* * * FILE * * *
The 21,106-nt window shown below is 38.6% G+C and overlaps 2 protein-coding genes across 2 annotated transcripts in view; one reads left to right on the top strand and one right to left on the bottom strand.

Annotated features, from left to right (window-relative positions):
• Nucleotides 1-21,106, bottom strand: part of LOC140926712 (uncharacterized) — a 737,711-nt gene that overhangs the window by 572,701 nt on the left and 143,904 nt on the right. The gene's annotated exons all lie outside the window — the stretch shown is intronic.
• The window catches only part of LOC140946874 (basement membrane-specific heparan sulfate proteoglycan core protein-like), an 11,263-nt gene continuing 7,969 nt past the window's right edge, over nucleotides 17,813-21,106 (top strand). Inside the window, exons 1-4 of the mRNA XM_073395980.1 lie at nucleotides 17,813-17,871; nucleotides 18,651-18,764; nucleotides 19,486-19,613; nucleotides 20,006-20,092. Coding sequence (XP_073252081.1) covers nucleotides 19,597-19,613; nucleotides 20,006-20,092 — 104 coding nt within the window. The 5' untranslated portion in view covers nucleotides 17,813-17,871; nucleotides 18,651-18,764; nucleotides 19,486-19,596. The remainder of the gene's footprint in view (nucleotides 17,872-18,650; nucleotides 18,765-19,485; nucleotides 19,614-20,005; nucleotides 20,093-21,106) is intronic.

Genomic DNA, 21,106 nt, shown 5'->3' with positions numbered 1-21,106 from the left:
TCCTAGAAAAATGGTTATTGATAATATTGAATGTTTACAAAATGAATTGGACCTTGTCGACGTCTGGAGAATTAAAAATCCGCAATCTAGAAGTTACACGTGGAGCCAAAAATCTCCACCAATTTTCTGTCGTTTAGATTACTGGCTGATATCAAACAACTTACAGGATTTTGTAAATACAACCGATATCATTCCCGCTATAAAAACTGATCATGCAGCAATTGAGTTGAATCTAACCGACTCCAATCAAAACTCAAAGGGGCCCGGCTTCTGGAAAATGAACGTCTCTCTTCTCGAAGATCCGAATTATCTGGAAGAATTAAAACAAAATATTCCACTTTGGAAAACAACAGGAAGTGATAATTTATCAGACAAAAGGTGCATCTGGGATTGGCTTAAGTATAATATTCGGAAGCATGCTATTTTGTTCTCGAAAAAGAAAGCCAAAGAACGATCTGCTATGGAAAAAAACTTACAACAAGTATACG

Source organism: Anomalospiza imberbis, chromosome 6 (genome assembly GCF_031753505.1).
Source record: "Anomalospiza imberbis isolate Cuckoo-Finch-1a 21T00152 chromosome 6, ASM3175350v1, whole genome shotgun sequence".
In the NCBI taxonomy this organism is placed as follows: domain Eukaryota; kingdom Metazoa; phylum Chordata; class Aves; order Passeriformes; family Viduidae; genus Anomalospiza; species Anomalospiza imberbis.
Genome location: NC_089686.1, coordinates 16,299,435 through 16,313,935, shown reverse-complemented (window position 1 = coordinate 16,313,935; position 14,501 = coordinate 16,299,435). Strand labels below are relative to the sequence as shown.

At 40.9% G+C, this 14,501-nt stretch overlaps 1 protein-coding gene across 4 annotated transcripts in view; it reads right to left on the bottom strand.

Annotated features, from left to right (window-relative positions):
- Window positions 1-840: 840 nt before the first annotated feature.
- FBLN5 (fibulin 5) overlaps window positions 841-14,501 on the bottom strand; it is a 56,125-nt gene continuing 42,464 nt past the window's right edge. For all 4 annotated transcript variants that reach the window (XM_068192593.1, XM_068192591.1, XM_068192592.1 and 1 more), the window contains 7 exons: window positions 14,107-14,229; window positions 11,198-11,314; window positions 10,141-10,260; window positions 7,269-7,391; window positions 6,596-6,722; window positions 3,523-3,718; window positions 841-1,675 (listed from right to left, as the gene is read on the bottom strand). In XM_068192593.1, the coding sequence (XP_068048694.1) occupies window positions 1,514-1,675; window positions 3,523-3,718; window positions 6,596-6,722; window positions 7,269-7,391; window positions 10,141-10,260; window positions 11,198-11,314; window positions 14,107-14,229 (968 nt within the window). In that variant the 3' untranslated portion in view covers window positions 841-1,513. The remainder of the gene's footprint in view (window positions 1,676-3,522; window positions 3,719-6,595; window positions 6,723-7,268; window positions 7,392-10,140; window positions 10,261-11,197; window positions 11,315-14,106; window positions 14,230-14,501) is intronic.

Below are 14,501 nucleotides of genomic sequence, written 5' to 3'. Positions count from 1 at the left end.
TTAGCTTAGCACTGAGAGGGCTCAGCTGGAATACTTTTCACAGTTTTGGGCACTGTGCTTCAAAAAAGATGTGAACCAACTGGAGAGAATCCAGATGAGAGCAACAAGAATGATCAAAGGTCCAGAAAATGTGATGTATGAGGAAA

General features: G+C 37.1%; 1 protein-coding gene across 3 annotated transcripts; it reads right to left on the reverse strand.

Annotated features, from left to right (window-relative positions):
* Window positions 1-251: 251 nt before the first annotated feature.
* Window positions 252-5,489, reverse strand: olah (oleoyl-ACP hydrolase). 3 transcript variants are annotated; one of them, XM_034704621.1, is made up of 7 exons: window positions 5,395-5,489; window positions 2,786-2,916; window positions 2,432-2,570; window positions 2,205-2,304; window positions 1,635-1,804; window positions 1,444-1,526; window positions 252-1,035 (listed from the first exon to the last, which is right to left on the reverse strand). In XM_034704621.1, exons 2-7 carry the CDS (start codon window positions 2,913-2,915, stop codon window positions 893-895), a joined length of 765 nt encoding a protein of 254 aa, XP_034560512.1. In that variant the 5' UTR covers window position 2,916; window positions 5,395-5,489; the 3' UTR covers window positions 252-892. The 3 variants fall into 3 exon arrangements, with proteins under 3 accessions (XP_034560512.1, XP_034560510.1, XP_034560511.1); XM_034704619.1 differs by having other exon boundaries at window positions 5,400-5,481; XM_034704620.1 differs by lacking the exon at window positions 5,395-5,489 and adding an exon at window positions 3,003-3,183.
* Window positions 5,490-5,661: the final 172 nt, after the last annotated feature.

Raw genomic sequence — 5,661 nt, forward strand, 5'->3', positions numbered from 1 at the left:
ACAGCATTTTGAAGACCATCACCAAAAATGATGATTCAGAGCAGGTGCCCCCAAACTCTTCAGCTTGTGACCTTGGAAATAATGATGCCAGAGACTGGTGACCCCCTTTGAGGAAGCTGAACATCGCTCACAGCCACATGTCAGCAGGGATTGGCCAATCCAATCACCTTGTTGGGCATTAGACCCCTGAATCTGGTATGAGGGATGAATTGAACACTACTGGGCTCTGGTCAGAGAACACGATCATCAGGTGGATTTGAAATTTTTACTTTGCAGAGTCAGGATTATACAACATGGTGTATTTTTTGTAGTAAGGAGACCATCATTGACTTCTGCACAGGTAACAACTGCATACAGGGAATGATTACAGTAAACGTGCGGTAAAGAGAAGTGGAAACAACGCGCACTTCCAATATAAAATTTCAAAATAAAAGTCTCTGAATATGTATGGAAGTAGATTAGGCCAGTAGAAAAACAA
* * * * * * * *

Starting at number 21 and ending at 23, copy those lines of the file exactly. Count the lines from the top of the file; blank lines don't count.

* Window positions 5,490-5,661: the final 172 nt, after the last annotated feature.

Raw genomic sequence — 5,661 nt, forward strand, 5'->3', positions numbered from 1 at the left:
ACAGCATTTTGAAGACCATCACCAAAAATGATGATTCAGAGCAGGTGCCCCCAAACTCTTCAGCTTGTGACCTTGGAAATAATGATGCCAGAGACTGGTGACCCCCTTTGAGGAAGCTGAACATCGCTCACAGCCACATGTCAGCAGGGATTGGCCAATCCAATCACCTTGTTGGGCATTAGACCCCTGAATCTGGTATGAGGGATGAATTGAACACTACTGGGCTCTGGTCAGAGAACACGATCATCAGGTGGATTTGAAATTTTTACTTTGCAGAGTCAGGATTATACAACATGGTGTATTTTTTGTAGTAAGGAGACCATCATTGACTTCTGCACAGGTAACAACTGCATACAGGGAATGATTACAGTAAACGTGCGGTAAAGAGAAGTGGAAACAACGCGCACTTCCAATATAAAATTTCAAAATAAAAGTCTCTGAATATGTATGGAAGTAGATTAGGCCAGTAGAAAAACAA